Deeply rooted in agriculture, Rexburg is a bustling trading center in eastern Idaho. Each summer Rexburg becomes an international city when it hosts the Idaho International Dance and Music Festival.
The settlement of Rexburg began in 1879 when John Poole, an employee of the Utah Northern Railroad, reported fertile soil in the area. Mormon church leaders heard the news and in 1882, sent W.B. Preston and Thomas E. Ricks to inspect the area.
Ricks became the community's founder, and the settlers chose to call the town Ricksburg, but because the German rendering of Ricks is Rex, soon changed the name to Rexburg. In 1915, however, Ricks’ name persisted in the naming of Ricks Academy, the first junior college in the Intermountain region. The school’s name was eventually changed to Ricks College and in 2001, the institution became a four-year school under the name Brigham Young University - Idaho.
On June 5, 1976, tragedy struck eastern Idaho when the Teton Dam north of town broke, unleashing about 80 billion gallons of water to flood about 300 square miles of the valley. Downtown Rexburg was devastated. The only properties spared were those high up on the hillsides. Rexburg rallied and upgraded the community while rebuilding it.
The Idaho International Dance and Music Festival is a mixture of ceremony, dance performance and instruction, music, art, and a meshing of local residents' and dancers' cultures. During the past few years, the festival has grown beyond Rexburg and has added performances in other Idaho cities.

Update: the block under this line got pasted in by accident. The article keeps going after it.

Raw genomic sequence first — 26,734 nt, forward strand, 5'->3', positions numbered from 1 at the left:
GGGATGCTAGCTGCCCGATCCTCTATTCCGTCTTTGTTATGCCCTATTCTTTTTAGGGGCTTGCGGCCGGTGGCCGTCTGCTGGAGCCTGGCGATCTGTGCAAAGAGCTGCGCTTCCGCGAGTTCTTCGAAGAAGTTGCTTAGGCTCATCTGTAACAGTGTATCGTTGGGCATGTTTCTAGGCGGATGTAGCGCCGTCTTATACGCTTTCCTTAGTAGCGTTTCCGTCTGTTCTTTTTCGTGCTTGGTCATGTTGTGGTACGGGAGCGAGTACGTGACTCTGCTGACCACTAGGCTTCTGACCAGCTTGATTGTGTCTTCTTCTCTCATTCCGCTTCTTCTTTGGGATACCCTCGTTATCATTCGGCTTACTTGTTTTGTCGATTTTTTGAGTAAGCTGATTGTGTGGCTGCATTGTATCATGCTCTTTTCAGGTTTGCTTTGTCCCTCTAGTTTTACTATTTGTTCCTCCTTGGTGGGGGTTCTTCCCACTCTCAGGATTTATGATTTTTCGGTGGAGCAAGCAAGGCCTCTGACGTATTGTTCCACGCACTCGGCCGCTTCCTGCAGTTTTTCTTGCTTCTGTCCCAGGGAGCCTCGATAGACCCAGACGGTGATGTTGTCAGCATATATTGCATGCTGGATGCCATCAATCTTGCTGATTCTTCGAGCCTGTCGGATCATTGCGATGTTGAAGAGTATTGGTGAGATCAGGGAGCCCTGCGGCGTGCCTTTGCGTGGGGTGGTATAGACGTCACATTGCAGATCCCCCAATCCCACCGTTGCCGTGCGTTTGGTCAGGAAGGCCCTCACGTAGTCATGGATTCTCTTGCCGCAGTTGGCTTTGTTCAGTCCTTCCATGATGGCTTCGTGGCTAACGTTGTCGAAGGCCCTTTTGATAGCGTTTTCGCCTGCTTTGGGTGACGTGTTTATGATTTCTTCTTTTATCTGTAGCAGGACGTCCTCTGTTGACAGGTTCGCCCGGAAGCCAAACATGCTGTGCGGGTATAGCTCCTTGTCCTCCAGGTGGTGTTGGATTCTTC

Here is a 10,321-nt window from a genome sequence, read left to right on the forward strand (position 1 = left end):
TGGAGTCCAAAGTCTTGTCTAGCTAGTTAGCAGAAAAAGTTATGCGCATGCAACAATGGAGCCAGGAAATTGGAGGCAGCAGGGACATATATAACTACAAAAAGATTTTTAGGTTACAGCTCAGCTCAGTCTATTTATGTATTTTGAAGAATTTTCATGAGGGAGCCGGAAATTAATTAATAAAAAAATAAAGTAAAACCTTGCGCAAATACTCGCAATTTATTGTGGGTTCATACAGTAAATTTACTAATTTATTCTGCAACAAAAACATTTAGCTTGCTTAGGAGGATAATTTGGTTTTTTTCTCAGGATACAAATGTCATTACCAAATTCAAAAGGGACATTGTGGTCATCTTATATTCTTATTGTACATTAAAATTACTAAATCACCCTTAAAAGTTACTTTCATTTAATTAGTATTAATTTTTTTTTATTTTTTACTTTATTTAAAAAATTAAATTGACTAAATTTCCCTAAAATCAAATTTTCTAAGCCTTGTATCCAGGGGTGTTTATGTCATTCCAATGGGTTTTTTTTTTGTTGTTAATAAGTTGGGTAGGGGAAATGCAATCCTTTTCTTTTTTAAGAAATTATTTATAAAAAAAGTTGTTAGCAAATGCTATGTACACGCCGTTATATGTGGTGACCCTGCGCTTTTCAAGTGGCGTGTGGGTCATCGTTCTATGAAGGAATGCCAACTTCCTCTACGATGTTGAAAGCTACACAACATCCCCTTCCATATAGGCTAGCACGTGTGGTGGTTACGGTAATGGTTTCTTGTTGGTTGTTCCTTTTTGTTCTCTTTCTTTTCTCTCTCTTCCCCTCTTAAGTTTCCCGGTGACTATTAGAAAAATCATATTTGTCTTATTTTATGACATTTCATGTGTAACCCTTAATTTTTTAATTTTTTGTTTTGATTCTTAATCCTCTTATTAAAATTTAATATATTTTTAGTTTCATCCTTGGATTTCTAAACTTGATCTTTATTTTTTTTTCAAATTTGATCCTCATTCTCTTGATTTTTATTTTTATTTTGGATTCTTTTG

As many as 300 dancers from approximately 10 countries perform in a variety of venues. Throughout the two week-long event, dance teams from approximately 10 different countries hold classes for youth in the Rexburg area. The goal of the festival is to provide a cultural exchange between the community and the countries of the world. Dancers stay in local homes, and the resulting bonding has become the festival's strength over the years.
The idea for the festival evolved from a European dance festival tour in 1983, when dance directors and team chaperones accompanied a folk dance team from Rexburg’s Brigham Young University – Idaho.
Following that tour, the Rexburg Chamber of Commerce was looking for a way to increase tourism. Executive Director Donna Benfield began to contact dance groups, to determine if there was interest in attending a festival in Rexburg. She discovered plenty of enthusiasm — and the arduous task of dealing with foreign governments to bring in performers began.
The community is known for quality educational, religious, health, and recreational opportunities. Today, Rexburg is still known for its wide streets, spacious parks and public facilities.
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